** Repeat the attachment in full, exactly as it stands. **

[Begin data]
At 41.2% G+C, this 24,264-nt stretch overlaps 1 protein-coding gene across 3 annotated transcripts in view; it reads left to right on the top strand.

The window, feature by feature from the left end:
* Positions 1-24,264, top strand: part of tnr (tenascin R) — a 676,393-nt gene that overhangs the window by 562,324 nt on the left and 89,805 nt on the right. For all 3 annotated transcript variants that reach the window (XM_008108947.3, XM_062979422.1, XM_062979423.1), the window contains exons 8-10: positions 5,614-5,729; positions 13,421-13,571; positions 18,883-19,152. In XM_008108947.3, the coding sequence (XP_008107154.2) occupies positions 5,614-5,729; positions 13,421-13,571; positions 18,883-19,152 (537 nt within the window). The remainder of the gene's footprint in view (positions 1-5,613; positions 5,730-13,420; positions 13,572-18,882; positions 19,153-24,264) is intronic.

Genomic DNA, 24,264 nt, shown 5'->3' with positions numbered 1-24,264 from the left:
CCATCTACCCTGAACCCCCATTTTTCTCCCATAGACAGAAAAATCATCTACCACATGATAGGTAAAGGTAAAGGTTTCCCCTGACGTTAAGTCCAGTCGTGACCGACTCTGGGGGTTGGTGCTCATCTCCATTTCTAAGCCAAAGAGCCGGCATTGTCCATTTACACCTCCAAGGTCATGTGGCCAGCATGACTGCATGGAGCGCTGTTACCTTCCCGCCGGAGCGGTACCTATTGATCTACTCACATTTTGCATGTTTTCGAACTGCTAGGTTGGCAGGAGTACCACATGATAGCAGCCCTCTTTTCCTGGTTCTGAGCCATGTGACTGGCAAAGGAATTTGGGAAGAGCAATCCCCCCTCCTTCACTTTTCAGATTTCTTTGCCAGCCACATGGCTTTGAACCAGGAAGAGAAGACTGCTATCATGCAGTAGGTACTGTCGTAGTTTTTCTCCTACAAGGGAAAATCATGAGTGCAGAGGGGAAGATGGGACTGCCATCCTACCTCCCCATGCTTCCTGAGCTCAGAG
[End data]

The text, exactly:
At 41.2% G+C, this 24,264-nt stretch overlaps 1 protein-coding gene across 3 annotated transcripts in view; it reads left to right on the top strand.

The window, feature by feature from the left end:
* Positions 1-24,264, top strand: part of tnr (tenascin R) — a 676,393-nt gene that overhangs the window by 562,324 nt on the left and 89,805 nt on the right. For all 3 annotated transcript variants that reach the window (XM_008108947.3, XM_062979422.1, XM_062979423.1), the window contains exons 8-10: positions 5,614-5,729; positions 13,421-13,571; positions 18,883-19,152. In XM_008108947.3, the coding sequence (XP_008107154.2) occupies positions 5,614-5,729; positions 13,421-13,571; positions 18,883-19,152 (537 nt within the window). The remainder of the gene's footprint in view (positions 1-5,613; positions 5,730-13,420; positions 13,572-18,882; positions 19,153-24,264) is intronic.

Genomic DNA, 24,264 nt, shown 5'->3' with positions numbered 1-24,264 from the left:
CCATCTACCCTGAACCCCCATTTTTCTCCCATAGACAGAAAAATCATCTACCACATGATAGGTAAAGGTAAAGGTTTCCCCTGACGTTAAGTCCAGTCGTGACCGACTCTGGGGGTTGGTGCTCATCTCCATTTCTAAGCCAAAGAGCCGGCATTGTCCATTTACACCTCCAAGGTCATGTGGCCAGCATGACTGCATGGAGCGCTGTTACCTTCCCGCCGGAGCGGTACCTATTGATCTACTCACATTTTGCATGTTTTCGAACTGCTAGGTTGGCAGGAGTACCACATGATAGCAGCCCTCTTTTCCTGGTTCTGAGCCATGTGACTGGCAAAGGAATTTGGGAAGAGCAATCCCCCCTCCTTCACTTTTCAGATTTCTTTGCCAGCCACATGGCTTTGAACCAGGAAGAGAAGACTGCTATCATGCAGTAGGTACTGTCGTAGTTTTTCTCCTACAAGGGAAAATCATGAGTGCAGAGGGGAAGATGGGACTGCCATCCTACCTCCCCATGCTTCCTGAGCTCAGAG